medicalpicturesinfo.com430 × 323


  1. Years ago, when I was 55 and self employed, I decided I would activate my Maytag retirement benefit and treat myself to health insurance again. The pension is $325 a month. I answered an ad in the paper for Anthem/Blue Cross, and a lanky young man in a red pick up signed me up for a policy with a $2000 deductible. That was 1998. The young man is still my agent. My supplemental health picks up 100% of the excess over Medicare and now costs about $210 a month. The prescription stuff is outrageous, another $60 a month, and my drug costs still are several thousand a year. But, I haven't exceeded my pension yet (at least in my mind), and that keeps it all palatable for me. The lanky young man has grown stout, has a wife and two boys, and being a soccer coach yielded him an ankle replacement. It's all life, I guess.

    1. Sigh. These monthly costs may not seem like a lot to the policy makers and insurance companies, but when you're getting older day by day and there is not a lot of money coming in, it is a huge deal and becomes a constant worry.

  2. I can't retire until age 67, which gives me 12 years to worry myself about it. Yay?

    1. My advice is to put it out of your mind and enjoy the next 10 years. Plenty of time to worry about all this Medicaid nonsense when you turn 65.

  3. For the life of me I cannot understand why such a wealthy nation like yours cannot come up with a statutory health insurance but what do I know. Nothing.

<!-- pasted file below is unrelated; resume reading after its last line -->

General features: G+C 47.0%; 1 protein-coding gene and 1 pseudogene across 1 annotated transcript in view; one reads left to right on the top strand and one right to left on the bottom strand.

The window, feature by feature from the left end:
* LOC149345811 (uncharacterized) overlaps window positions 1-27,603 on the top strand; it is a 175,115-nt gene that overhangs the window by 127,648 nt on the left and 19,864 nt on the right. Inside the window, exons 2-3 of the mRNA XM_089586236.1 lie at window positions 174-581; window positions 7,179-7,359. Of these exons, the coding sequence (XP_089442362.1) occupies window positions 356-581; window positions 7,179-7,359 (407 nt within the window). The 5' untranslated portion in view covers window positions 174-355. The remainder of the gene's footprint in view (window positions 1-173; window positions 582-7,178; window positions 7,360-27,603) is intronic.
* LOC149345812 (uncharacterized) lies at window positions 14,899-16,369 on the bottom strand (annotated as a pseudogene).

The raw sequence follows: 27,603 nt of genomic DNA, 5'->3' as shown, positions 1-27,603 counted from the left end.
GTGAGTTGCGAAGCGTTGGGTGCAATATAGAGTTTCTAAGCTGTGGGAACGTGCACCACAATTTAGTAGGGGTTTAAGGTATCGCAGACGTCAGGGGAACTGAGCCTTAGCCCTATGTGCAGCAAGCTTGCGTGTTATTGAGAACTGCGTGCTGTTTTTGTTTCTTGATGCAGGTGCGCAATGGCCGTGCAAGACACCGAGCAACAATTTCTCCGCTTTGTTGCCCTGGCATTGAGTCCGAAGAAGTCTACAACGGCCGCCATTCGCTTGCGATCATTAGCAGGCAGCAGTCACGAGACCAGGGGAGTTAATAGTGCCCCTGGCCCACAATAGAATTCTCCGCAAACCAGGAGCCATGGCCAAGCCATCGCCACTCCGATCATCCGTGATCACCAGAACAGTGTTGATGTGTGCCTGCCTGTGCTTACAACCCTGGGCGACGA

We would be broke by now without the "socialist" German health system.

    Hospital treatment costs 10 Euro/day for the first 28 days/year, after that it's free. There is a 5 - 10 Euro co-pay for medicines, but the serious stuff like morphine prescriptions and chemo come without a co-pay.

    Normal dentist treatment is also included, but the co-pay for fancy stuff is huge.

    Everything else is "free" or rather included in the 15% deduction from the gross salary. If only one member of the family works, this covers the whole family incl. kids in education/training up to age 25.
    When I retire, the deduction will continue but it will be a bit less than 15%.
    You can opt for a private insurance but it's expensive and once in, there is now turning back.
    Only about 10% of Germans do this. Senior civil servants have a slightly different deal but in general, we are all equal when it comes to who is who in the waiting rooms.

    If the annual co-pay is above 5% of the insured household's annual salary, it becomes tax deductible.

    I have watched so many US expats working here over the years realising how the system works after their first 3-4 months, still waiting for the catch, the invoice from hell etc. but no, this is it. For the time being, mind you. We have an ageing population and no plan B.

    1. Wow, thanks for sharing. I have often wondered what it was like in European countries. The German system sounds so civilized! Health care in the U.S.A. is out of control, mean spirited, and insane. Truly.

    2. U.S. Doctors are WAY overpayed, drugs are overpriced and enriching the top executives in the drug industry, and insurance companies should be ashamed of themselves for fighting universal health care.

  4. The HH turned 65 while he was still working so he had to sign up for A. The HH was in the hospital for 3 days due to an unexpected appendectomy. Our insurance left us owing 4K (yes we work(ed) for the state). So we turned the balance in to medicare. They didn't pick up a penny because the hospital marked it as 'outpatient' supposedly following medicare's directive. So the A thus far has been worthless for us.

  5. I have never paid a dime for health insurance yet have always had great insurance (thank you public service). But now, just a few years from 65, I think I may need a army of advisers to get me through this Medicare rigmarole. Why do they do this to seniors???


So, whadayathink?